Subaru has built the world's first flat four-cylinder diesel for production cars. Europeans have been driving it in the Legacy and Outback since January, and in about a month, after the Paris Auto Show, they'll have it in the new third-gen Forester, too. Americans...well, we'll have to wait, but we could get the boxer-diesel Forester sometime in 2010. If, that is, Subaru gets the message (wink wink) that American buyers are seriously interested.
Yesterday I drove the new Forester 2.0D through the idyllic rural roads of Austria and neighboring Slovenia, and it's an appealing piece indeed. The boxer diesel is essentially an all-new engine, sharing its bore centers with Subaru's 3.0L gas six (to help reduce machining costs) but otherwise made mostly of unique parts. The twin-cam, four-cylinder mill displaces 2.0L, feeds off a common-rail fuel-delivery system, and breathes via 16 valves and a variable-nozzle turbo. Output is 145 hp at 3600 rpm but the engine makes a manly 258 lb-ft of torque at just 1800 rpm (compared with 226 lb-ft for the Forester's 2.0L turbo gas engine).
Subaru notes several advantages to the boxer's design. Most important, the horizontally opposed configuration is naturally balanced, requiring no weight- and friction-increasing counter-rotating shafts for smooth spinning. The engine is extremely compact, thanks to a bore pitch reduced 6mm over the 2.0L gas engine. An aluminum block minimizes weight, while a low-mounted turbocharger helps drop the car's center of gravity. The engine also wears a diesel particulate filter (DPF), a closed silicon-fiber honeycomb that traps particulate matter as it passes through the exhaust.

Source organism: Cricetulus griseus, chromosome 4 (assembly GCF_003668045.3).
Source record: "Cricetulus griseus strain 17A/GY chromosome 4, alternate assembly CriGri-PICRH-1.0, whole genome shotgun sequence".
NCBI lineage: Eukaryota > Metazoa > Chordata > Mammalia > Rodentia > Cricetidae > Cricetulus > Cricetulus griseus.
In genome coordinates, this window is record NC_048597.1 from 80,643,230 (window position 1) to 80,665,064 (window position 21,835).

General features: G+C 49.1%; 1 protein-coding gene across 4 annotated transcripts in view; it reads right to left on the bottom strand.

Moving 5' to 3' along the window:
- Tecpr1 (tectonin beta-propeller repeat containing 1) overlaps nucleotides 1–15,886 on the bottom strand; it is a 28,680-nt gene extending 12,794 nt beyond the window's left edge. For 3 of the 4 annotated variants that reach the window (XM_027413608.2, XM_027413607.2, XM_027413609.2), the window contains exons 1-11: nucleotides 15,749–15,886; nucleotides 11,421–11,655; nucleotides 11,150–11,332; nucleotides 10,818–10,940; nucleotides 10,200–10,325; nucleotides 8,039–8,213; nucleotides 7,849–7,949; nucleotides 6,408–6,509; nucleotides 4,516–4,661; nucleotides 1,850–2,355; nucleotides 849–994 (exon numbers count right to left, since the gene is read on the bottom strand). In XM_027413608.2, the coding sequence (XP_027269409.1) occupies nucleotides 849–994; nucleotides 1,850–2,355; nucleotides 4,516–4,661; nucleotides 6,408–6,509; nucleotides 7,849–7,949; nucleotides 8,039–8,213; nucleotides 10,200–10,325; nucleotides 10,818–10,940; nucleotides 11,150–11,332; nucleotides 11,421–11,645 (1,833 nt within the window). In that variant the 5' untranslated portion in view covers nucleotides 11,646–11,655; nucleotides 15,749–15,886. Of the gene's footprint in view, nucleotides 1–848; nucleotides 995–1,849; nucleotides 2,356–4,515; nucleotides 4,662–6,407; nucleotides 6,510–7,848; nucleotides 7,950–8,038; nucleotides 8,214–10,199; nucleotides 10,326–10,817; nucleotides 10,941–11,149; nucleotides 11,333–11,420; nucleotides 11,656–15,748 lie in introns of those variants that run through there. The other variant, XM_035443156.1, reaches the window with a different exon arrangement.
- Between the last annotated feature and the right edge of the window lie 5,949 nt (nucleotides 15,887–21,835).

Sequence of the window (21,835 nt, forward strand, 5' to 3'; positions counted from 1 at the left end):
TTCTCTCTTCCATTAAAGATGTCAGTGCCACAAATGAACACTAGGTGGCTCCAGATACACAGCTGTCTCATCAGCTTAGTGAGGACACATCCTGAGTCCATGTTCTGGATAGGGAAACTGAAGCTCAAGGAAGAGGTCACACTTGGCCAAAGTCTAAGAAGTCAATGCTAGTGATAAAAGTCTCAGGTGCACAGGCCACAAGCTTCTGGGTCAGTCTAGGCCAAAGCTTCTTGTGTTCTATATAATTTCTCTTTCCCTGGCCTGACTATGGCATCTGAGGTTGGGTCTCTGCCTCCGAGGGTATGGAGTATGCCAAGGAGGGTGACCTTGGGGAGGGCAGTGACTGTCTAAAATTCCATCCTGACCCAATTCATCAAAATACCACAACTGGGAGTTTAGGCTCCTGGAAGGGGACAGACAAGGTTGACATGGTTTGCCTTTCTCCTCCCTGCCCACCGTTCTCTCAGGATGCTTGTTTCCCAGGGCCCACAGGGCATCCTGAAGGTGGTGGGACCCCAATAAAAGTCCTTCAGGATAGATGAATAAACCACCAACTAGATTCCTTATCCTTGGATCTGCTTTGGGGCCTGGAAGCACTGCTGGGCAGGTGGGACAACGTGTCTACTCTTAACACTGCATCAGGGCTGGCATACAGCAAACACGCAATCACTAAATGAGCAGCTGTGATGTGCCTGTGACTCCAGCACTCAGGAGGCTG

Mated to the new engine is a new six-speed manual transmission designed especially for the boxer diesel. Subaru currently has no automatic capable of handling the diesel's lofty torque output, and given the relatively low volumes anticipated for the diesel the company isn't inclined to spend big bucks on creating a new one. Expect the manual to be the one and only transmission offering when (if?) the Forester diesel eventually makes its stateside debut.
Official EPA fuel economy figures of course aren't yet available, but in Europe the Forester 2.0D is rated at an amazing 37 mpg city/highway combined. If you're a driver who likes to pour on the miles, here's your rig: With its 16.9-gallon fuel tank, the 2.0D has a range of more than 600 miles. Got a boat or a trailer? No problem. With the tank-like boxer-diesel, the Forester 2.0D can tow up to 4400 lb (compared with just 2400 lb for the gasoline-drinking, turbo 2.5L four in the Forester XT).
The engine lights off with a pushbutton starter and settles into a subdued clatter. You know right away it's a diesel, but the sound from beneath the hood isn't intrusive. Pull away from a stop and in a blink the turbo spools up and you're surging ahead. This isn't a quick car by any means: Subaru claims a 0-to-62-mph time of 10.4 seconds. Instead, think "stout." On an incline, the diesel powers up without fuss or undue shifting. On the autobahn, it hovered along at 90 mph with a refined thrum.